When it comes to being environmentally friendly, talk is cheap. That is the point of this New York Times article deconstructing the current trend of "green" fashion.
“When you only look at the raw materials to ask if something is really green, you are like the blind person holding the tail of the elephant,” said Chris Van Dyke, chief executive of Nau, a three-year-old outdoor clothing line founded on the principle of sustainable practices throughout its production cycle, including the ecological costs of shipping and caring for garments. “There’s a whole lot of other factors you need to assess.”
The point of the article? Before purchasing something just because it is green, you need to do your research. For instance, hemp and bamboo fabrics are typically promoted as eco-friendly alternatives because they are raised without pesticides and grow much faster than cotton, but they are naturally tough fibers that are usually softened with harsh chemical treatments before being woven, which causes more pollution.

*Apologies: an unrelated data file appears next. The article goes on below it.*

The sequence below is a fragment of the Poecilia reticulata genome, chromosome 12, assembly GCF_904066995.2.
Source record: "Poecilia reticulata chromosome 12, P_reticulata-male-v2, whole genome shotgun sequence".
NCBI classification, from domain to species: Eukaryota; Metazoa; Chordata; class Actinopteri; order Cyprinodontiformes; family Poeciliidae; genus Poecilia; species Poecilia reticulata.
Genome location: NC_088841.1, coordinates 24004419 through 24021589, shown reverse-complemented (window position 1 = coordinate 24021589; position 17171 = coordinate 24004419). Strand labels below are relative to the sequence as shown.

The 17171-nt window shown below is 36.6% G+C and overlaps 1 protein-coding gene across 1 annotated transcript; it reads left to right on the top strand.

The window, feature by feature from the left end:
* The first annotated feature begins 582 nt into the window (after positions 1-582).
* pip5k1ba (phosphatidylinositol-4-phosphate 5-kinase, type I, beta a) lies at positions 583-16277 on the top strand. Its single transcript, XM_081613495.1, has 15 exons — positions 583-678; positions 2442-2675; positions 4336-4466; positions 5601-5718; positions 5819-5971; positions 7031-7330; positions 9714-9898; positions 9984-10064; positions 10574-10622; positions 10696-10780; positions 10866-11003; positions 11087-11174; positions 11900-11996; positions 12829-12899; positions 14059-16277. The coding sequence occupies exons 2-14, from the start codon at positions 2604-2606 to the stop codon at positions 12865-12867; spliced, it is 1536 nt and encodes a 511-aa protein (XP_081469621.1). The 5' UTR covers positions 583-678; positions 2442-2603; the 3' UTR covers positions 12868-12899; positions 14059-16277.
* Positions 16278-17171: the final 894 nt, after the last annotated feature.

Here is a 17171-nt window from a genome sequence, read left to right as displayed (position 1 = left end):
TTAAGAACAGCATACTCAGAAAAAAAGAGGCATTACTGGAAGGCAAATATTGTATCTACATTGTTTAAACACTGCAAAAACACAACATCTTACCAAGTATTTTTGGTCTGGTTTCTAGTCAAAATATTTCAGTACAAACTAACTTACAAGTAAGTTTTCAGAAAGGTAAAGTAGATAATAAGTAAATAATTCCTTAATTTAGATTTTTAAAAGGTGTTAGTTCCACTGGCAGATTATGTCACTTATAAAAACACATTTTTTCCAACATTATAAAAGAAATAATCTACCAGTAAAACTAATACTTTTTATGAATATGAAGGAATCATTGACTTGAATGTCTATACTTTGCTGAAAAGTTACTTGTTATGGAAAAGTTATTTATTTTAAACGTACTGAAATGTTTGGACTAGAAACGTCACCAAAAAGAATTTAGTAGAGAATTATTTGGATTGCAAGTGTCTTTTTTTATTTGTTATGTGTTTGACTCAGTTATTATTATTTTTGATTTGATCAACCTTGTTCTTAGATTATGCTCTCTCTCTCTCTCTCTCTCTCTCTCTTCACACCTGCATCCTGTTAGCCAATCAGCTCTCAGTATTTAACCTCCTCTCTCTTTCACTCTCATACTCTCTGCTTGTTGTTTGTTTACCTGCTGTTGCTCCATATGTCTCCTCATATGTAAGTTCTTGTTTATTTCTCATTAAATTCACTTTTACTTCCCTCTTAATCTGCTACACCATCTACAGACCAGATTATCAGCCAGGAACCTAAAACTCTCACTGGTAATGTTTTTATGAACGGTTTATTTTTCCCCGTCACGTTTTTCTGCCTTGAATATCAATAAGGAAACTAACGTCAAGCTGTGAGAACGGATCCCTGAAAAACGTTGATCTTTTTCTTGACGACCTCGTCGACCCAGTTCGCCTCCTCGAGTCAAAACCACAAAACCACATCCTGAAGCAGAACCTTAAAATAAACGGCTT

Granted, everything is a compromise and nothing will ever be 100% green, but at least we can all educate ourselves and make the best possible choices. However, it's also important to remember that perhaps the greenest clothing is the stuff you already own - buying fewer high quality pieces, taking good care of them, and wearing them for as long as possible might be the most environmentally friendly choice of all. So next time you're craving a fashion fix, "shop in your closet" and try to mix and match things in a new way or rediscover old favorites. Hey, you're being green and you're saving money!